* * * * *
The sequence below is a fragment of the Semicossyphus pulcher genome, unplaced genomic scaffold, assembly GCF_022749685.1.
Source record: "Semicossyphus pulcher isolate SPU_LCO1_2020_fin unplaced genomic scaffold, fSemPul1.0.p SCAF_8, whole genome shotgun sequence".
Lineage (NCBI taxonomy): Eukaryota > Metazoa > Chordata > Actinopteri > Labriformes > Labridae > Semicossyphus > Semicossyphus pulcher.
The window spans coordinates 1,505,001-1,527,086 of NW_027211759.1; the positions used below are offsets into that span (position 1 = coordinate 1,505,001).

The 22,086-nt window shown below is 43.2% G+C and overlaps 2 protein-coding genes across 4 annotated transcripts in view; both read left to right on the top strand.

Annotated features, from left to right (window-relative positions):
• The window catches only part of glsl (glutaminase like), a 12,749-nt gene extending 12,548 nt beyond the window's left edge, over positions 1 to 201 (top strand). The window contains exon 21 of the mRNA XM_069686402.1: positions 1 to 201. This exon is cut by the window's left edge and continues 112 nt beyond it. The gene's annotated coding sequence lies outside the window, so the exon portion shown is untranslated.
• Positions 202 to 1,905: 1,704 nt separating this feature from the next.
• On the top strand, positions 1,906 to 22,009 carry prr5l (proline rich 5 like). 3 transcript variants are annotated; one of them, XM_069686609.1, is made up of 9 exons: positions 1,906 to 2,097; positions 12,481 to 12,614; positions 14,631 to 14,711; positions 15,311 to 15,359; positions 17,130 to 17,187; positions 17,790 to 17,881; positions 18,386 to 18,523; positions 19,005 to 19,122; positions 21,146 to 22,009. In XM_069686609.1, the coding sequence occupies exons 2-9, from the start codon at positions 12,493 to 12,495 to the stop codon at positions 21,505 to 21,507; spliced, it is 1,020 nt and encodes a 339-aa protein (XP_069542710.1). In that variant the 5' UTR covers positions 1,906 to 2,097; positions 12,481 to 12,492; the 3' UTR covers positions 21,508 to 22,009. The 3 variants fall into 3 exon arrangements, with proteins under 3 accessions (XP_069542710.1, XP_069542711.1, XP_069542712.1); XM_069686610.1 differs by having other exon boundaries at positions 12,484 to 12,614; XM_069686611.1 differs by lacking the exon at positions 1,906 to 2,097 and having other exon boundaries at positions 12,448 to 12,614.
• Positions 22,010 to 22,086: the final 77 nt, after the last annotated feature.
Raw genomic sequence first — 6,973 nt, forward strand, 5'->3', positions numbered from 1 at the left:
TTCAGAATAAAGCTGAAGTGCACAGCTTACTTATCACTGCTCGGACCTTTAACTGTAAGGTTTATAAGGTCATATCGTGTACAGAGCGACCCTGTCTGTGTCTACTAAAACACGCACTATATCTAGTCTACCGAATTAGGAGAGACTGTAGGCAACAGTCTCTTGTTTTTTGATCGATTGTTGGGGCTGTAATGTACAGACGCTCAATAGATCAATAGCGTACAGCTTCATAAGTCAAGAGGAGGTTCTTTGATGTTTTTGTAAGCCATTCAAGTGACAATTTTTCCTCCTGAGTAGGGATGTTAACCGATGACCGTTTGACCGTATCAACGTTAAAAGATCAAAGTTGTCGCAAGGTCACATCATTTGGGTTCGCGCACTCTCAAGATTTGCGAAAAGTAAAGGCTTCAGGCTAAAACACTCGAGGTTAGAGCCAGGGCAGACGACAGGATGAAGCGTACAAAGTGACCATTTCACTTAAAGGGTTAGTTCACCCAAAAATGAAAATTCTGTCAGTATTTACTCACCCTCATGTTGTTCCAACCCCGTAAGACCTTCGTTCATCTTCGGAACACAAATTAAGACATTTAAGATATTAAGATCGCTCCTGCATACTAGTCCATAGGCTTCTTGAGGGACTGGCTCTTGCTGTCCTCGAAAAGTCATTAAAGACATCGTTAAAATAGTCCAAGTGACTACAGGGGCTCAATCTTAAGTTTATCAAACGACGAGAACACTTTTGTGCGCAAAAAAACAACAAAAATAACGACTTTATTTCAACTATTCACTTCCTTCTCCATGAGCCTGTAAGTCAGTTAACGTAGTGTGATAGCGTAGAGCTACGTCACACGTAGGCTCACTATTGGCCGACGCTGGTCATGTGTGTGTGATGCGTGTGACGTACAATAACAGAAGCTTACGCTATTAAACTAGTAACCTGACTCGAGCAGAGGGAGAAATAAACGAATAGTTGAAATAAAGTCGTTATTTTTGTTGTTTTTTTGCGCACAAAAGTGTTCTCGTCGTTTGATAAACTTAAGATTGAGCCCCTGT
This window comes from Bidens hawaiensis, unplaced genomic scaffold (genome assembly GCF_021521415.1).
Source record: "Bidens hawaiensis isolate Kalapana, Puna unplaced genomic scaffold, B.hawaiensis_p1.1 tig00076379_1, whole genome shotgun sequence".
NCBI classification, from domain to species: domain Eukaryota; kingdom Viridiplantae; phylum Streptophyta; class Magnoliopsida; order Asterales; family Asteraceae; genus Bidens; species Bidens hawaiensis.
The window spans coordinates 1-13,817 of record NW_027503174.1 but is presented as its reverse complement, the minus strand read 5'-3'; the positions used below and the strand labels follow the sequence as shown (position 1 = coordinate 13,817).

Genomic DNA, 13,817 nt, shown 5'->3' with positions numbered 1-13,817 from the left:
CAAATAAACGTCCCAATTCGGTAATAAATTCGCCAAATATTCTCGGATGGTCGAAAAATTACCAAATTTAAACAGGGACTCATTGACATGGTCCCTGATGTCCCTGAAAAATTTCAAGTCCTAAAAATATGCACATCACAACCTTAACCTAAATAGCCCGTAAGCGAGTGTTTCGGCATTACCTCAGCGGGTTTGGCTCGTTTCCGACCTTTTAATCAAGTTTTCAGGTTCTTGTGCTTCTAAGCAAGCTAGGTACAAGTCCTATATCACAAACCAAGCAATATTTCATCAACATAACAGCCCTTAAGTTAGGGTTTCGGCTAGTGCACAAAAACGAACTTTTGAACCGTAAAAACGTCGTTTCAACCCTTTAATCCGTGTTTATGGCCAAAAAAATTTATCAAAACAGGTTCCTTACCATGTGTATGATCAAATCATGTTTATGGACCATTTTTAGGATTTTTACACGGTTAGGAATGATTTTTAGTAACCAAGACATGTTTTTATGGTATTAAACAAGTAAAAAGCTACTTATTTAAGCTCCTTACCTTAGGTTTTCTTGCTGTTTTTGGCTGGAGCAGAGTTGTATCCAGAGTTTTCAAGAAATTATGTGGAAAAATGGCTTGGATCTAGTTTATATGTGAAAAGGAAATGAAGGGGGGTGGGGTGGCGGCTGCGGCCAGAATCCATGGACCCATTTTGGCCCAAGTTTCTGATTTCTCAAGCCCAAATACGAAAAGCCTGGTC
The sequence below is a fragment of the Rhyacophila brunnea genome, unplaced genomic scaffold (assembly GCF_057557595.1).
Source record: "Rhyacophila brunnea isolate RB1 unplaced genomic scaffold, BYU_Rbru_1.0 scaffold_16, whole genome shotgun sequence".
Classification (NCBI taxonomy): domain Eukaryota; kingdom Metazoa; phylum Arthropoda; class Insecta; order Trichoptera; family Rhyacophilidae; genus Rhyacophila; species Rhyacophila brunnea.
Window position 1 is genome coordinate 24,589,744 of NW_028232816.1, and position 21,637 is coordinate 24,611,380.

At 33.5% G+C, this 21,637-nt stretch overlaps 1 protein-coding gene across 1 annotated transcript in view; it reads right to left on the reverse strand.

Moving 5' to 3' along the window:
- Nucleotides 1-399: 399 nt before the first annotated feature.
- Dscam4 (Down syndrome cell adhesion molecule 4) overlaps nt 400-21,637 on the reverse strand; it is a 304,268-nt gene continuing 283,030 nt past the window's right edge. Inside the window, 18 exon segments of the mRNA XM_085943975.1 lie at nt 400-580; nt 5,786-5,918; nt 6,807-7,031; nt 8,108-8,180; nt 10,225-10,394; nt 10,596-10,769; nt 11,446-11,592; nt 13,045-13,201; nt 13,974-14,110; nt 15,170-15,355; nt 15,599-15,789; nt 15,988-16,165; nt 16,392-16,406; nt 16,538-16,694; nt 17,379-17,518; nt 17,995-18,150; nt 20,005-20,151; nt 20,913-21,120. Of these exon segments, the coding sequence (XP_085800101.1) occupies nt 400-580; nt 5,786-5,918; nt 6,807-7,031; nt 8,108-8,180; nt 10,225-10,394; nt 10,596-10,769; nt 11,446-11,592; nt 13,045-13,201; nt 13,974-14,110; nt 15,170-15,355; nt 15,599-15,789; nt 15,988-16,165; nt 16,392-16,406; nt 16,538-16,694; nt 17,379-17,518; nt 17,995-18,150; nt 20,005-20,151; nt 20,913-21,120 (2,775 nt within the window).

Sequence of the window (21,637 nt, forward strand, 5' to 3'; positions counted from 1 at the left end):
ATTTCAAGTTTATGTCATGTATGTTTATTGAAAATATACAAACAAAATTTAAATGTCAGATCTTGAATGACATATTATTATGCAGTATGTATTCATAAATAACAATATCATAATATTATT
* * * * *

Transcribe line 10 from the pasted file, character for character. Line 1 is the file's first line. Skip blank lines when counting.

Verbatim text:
• Positions 22,010 to 22,086: the final 77 nt, after the last annotated feature.